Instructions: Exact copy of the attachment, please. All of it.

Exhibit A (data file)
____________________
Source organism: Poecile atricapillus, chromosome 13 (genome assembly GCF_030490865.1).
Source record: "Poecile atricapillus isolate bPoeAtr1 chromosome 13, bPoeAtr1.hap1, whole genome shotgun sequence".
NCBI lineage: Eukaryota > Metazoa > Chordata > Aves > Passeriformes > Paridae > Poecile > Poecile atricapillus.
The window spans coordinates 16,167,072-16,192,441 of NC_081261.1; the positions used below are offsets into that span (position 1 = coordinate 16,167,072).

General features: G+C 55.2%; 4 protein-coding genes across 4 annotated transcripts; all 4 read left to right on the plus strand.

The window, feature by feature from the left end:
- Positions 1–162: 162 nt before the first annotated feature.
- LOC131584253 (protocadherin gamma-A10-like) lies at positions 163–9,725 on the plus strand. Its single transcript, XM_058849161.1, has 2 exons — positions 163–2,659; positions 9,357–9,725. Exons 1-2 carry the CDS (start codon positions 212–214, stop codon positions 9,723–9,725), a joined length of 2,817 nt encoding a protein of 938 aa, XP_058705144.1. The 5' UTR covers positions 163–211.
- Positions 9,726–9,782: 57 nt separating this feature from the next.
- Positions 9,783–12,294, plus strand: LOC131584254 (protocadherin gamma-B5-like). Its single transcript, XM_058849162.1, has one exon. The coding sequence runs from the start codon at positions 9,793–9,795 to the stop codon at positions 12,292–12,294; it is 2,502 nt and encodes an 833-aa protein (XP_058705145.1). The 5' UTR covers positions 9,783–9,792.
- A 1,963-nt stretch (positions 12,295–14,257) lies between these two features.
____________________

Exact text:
Source organism: Poecile atricapillus, chromosome 13 (genome assembly GCF_030490865.1).
Source record: "Poecile atricapillus isolate bPoeAtr1 chromosome 13, bPoeAtr1.hap1, whole genome shotgun sequence".
NCBI lineage: Eukaryota > Metazoa > Chordata > Aves > Passeriformes > Paridae > Poecile > Poecile atricapillus.
The window spans coordinates 16,167,072-16,192,441 of NC_081261.1; the positions used below are offsets into that span (position 1 = coordinate 16,167,072).

General features: G+C 55.2%; 4 protein-coding genes across 4 annotated transcripts; all 4 read left to right on the plus strand.

The window, feature by feature from the left end:
- Positions 1–162: 162 nt before the first annotated feature.
- LOC131584253 (protocadherin gamma-A10-like) lies at positions 163–9,725 on the plus strand. Its single transcript, XM_058849161.1, has 2 exons — positions 163–2,659; positions 9,357–9,725. Exons 1-2 carry the CDS (start codon positions 212–214, stop codon positions 9,723–9,725), a joined length of 2,817 nt encoding a protein of 938 aa, XP_058705144.1. The 5' UTR covers positions 163–211.
- Positions 9,726–9,782: 57 nt separating this feature from the next.
- Positions 9,783–12,294, plus strand: LOC131584254 (protocadherin gamma-B5-like). Its single transcript, XM_058849162.1, has one exon. The coding sequence runs from the start codon at positions 9,793–9,795 to the stop codon at positions 12,292–12,294; it is 2,502 nt and encodes an 833-aa protein (XP_058705145.1). The 5' UTR covers positions 9,783–9,792.
- A 1,963-nt stretch (positions 12,295–14,257) lies between these two features.